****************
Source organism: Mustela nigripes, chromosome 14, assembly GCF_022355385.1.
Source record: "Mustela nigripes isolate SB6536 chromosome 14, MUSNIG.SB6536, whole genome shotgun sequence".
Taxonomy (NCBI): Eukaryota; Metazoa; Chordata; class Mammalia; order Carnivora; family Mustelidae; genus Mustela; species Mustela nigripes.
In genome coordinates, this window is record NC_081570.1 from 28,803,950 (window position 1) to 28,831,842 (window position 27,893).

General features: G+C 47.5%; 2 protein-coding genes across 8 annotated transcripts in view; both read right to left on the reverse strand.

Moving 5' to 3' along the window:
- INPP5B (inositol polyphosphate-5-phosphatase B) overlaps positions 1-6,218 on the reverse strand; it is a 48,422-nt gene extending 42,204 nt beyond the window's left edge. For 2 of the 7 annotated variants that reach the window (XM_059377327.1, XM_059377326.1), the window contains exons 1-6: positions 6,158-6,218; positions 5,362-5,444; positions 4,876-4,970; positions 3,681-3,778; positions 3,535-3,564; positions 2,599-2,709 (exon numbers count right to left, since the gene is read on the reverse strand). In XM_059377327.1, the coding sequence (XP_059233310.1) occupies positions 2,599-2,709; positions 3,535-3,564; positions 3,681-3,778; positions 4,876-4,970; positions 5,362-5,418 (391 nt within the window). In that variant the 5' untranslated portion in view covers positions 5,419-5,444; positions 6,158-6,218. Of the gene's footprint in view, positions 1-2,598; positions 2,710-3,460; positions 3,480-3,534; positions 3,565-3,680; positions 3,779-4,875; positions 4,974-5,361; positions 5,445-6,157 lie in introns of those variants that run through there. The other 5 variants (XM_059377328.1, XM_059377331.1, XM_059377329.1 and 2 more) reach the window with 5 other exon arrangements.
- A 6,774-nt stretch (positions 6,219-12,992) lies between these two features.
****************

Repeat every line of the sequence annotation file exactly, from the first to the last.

Source organism: Mustela nigripes, chromosome 14, assembly GCF_022355385.1.
Source record: "Mustela nigripes isolate SB6536 chromosome 14, MUSNIG.SB6536, whole genome shotgun sequence".
Taxonomy (NCBI): Eukaryota; Metazoa; Chordata; class Mammalia; order Carnivora; family Mustelidae; genus Mustela; species Mustela nigripes.
In genome coordinates, this window is record NC_081570.1 from 28,803,950 (window position 1) to 28,831,842 (window position 27,893).

General features: G+C 47.5%; 2 protein-coding genes across 8 annotated transcripts in view; both read right to left on the reverse strand.

Moving 5' to 3' along the window:
- INPP5B (inositol polyphosphate-5-phosphatase B) overlaps positions 1-6,218 on the reverse strand; it is a 48,422-nt gene extending 42,204 nt beyond the window's left edge. For 2 of the 7 annotated variants that reach the window (XM_059377327.1, XM_059377326.1), the window contains exons 1-6: positions 6,158-6,218; positions 5,362-5,444; positions 4,876-4,970; positions 3,681-3,778; positions 3,535-3,564; positions 2,599-2,709 (exon numbers count right to left, since the gene is read on the reverse strand). In XM_059377327.1, the coding sequence (XP_059233310.1) occupies positions 2,599-2,709; positions 3,535-3,564; positions 3,681-3,778; positions 4,876-4,970; positions 5,362-5,418 (391 nt within the window). In that variant the 5' untranslated portion in view covers positions 5,419-5,444; positions 6,158-6,218. Of the gene's footprint in view, positions 1-2,598; positions 2,710-3,460; positions 3,480-3,534; positions 3,565-3,680; positions 3,779-4,875; positions 4,974-5,361; positions 5,445-6,157 lie in introns of those variants that run through there. The other 5 variants (XM_059377328.1, XM_059377331.1, XM_059377329.1 and 2 more) reach the window with 5 other exon arrangements.
- A 6,774-nt stretch (positions 6,219-12,992) lies between these two features.